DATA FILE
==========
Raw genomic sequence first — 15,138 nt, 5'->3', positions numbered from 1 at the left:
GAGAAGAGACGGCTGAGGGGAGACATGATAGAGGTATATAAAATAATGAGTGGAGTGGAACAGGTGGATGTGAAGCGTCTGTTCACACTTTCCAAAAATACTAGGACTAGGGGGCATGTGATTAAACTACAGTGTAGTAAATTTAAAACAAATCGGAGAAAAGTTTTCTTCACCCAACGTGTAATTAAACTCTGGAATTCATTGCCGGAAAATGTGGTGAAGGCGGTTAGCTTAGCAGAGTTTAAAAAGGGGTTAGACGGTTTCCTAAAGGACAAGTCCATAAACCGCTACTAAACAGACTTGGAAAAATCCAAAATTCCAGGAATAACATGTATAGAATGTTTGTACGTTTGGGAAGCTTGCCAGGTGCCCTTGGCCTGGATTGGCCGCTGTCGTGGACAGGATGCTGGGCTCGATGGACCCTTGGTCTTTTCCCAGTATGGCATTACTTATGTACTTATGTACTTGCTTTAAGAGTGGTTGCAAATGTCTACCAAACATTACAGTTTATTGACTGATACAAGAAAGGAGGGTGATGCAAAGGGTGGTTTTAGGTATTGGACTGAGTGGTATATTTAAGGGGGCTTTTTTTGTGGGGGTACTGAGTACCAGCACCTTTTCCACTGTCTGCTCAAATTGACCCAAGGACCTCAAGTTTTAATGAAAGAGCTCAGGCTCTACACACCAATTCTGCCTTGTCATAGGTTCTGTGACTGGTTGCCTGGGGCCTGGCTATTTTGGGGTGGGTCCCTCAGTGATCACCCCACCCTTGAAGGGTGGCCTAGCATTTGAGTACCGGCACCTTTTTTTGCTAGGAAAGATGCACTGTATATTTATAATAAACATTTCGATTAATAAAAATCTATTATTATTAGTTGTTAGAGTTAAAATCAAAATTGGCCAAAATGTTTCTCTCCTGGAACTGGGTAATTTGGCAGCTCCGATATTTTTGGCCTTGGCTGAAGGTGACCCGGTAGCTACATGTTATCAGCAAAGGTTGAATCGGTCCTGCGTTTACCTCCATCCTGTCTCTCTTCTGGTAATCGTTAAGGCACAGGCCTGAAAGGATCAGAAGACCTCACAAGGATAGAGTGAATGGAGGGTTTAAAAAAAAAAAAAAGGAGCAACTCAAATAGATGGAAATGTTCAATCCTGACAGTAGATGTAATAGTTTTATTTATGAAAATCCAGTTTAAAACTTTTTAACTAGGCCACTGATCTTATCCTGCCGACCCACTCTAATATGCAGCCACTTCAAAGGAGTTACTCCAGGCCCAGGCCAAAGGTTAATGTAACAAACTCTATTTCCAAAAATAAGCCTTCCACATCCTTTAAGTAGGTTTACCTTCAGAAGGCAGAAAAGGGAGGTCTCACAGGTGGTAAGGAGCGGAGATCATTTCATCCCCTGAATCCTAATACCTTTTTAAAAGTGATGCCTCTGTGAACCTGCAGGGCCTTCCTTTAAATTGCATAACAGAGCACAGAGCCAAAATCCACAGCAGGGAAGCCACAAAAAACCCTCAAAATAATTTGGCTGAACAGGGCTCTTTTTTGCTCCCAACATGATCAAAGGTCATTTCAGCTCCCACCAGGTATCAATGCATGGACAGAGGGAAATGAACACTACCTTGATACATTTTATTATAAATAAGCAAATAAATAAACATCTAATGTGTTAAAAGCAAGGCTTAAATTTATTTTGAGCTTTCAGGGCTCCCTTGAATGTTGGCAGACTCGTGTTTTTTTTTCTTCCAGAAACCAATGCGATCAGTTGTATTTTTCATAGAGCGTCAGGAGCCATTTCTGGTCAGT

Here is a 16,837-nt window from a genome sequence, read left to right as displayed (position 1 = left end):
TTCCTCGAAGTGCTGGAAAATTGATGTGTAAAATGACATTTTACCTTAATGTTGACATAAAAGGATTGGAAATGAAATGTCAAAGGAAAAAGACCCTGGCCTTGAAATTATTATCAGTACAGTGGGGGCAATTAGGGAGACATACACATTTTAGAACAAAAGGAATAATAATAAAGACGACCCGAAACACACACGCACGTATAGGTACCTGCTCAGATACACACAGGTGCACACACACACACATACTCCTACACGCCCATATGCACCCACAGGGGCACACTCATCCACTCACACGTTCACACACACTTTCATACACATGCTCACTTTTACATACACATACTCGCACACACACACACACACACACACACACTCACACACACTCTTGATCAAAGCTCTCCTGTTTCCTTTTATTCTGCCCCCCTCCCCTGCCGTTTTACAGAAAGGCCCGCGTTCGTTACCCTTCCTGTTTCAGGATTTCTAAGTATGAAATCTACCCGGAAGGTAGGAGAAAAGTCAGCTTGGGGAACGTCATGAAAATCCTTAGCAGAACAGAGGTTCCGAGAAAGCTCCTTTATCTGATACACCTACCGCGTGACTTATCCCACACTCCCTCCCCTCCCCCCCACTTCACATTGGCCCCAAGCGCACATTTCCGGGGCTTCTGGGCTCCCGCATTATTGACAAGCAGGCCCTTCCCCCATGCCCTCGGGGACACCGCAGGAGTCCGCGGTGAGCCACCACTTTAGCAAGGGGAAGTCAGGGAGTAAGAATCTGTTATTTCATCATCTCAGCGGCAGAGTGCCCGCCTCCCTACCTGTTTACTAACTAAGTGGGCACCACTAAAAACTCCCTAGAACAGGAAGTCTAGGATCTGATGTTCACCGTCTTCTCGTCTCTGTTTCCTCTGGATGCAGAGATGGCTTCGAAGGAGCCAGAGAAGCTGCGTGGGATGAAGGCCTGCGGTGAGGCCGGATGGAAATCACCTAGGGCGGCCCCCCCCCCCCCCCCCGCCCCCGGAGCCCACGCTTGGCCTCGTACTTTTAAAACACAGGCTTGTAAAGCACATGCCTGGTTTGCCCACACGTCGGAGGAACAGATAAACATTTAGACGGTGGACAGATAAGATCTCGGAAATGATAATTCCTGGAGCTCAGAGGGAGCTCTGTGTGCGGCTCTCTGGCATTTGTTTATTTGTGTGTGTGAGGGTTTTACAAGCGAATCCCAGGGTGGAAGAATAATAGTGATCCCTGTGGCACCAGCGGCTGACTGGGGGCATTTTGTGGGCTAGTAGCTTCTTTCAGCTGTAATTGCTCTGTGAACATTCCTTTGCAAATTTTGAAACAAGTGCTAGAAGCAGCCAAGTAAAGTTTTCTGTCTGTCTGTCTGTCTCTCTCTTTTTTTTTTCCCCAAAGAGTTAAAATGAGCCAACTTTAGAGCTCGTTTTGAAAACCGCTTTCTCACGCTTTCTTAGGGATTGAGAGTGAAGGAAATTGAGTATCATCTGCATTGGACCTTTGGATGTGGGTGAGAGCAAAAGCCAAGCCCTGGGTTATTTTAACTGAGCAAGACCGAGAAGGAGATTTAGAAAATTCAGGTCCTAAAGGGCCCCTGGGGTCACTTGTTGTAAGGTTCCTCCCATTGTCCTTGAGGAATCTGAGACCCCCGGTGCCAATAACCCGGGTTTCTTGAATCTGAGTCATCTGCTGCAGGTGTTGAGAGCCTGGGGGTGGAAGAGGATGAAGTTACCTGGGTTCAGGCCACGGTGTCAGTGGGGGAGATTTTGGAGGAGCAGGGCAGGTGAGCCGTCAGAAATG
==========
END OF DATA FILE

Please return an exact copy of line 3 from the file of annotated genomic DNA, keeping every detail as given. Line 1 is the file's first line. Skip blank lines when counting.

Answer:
Here is a 16,837-nt window from a genome sequence, read left to right as displayed (position 1 = left end):